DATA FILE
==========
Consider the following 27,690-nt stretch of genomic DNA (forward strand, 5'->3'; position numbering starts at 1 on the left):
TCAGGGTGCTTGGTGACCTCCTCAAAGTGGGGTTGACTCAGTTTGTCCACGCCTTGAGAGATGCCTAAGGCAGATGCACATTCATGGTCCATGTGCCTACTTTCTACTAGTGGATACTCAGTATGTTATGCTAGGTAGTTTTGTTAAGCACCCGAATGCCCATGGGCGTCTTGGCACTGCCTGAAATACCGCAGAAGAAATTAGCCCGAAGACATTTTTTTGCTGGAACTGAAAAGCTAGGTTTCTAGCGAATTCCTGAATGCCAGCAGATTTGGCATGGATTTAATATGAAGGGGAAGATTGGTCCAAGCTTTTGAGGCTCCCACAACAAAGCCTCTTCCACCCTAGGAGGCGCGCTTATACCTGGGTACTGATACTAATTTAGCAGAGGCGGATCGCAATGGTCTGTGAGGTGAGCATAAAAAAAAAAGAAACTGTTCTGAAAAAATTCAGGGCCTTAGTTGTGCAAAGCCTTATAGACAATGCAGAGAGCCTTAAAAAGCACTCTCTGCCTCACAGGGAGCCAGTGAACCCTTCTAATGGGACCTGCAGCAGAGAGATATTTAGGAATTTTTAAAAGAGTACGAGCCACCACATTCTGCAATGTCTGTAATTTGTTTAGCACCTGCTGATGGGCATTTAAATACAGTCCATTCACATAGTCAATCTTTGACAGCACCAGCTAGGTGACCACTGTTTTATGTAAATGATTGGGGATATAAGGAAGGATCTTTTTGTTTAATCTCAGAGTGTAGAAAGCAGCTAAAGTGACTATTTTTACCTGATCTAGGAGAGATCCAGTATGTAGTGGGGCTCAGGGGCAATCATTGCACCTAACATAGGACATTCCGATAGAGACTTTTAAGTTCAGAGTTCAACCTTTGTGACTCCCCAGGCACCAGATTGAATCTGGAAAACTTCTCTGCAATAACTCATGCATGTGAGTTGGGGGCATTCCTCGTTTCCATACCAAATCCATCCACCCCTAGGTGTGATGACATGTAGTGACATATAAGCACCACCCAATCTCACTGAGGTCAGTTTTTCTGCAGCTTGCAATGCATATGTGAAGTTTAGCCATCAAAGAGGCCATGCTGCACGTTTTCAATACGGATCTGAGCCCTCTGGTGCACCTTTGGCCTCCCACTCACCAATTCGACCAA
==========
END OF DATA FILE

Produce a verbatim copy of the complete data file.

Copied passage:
Consider the following 27,690-nt stretch of genomic DNA (forward strand, 5'->3'; position numbering starts at 1 on the left):
TCAGGGTGCTTGGTGACCTCCTCAAAGTGGGGTTGACTCAGTTTGTCCACGCCTTGAGAGATGCCTAAGGCAGATGCACATTCATGGTCCATGTGCCTACTTTCTACTAGTGGATACTCAGTATGTTATGCTAGGTAGTTTTGTTAAGCACCCGAATGCCCATGGGCGTCTTGGCACTGCCTGAAATACCGCAGAAGAAATTAGCCCGAAGACATTTTTTTGCTGGAACTGAAAAGCTAGGTTTCTAGCGAATTCCTGAATGCCAGCAGATTTGGCATGGATTTAATATGAAGGGGAAGATTGGTCCAAGCTTTTGAGGCTCCCACAACAAAGCCTCTTCCACCCTAGGAGGCGCGCTTATACCTGGGTACTGATACTAATTTAGCAGAGGCGGATCGCAATGGTCTGTGAGGTGAGCATAAAAAAAAAAGAAACTGTTCTGAAAAAATTCAGGGCCTTAGTTGTGCAAAGCCTTATAGACAATGCAGAGAGCCTTAAAAAGCACTCTCTGCCTCACAGGGAGCCAGTGAACCCTTCTAATGGGACCTGCAGCAGAGAGATATTTAGGAATTTTTAAAAGAGTACGAGCCACCACATTCTGCAATGTCTGTAATTTGTTTAGCACCTGCTGATGGGCATTTAAATACAGTCCATTCACATAGTCAATCTTTGACAGCACCAGCTAGGTGACCACTGTTTTATGTAAATGATTGGGGATATAAGGAAGGATCTTTTTGTTTAATCTCAGAGTGTAGAAAGCAGCTAAAGTGACTATTTTTACCTGATCTAGGAGAGATCCAGTATGTAGTGGGGCTCAGGGGCAATCATTGCACCTAACATAGGACATTCCGATAGAGACTTTTAAGTTCAGAGTTCAACCTTTGTGACTCCCCAGGCACCAGATTGAATCTGGAAAACTTCTCTGCAATAACTCATGCATGTGAGTTGGGGGCATTCCTCGTTTCCATACCAAATCCATCCACCCCTAGGTGTGATGACATGTAGTGACATATAAGCACCACCCAATCTCACTGAGGTCAGTTTTTCTGCAGCTTGCAATGCATATGTGAAGTTTAGCCATCAAAGAGGCCATGCTGCACGTTTTCAATACGGATCTGAGCCCTCTGGTGCACCTTTGGCCTCCCACTCACCAATTCGACCAA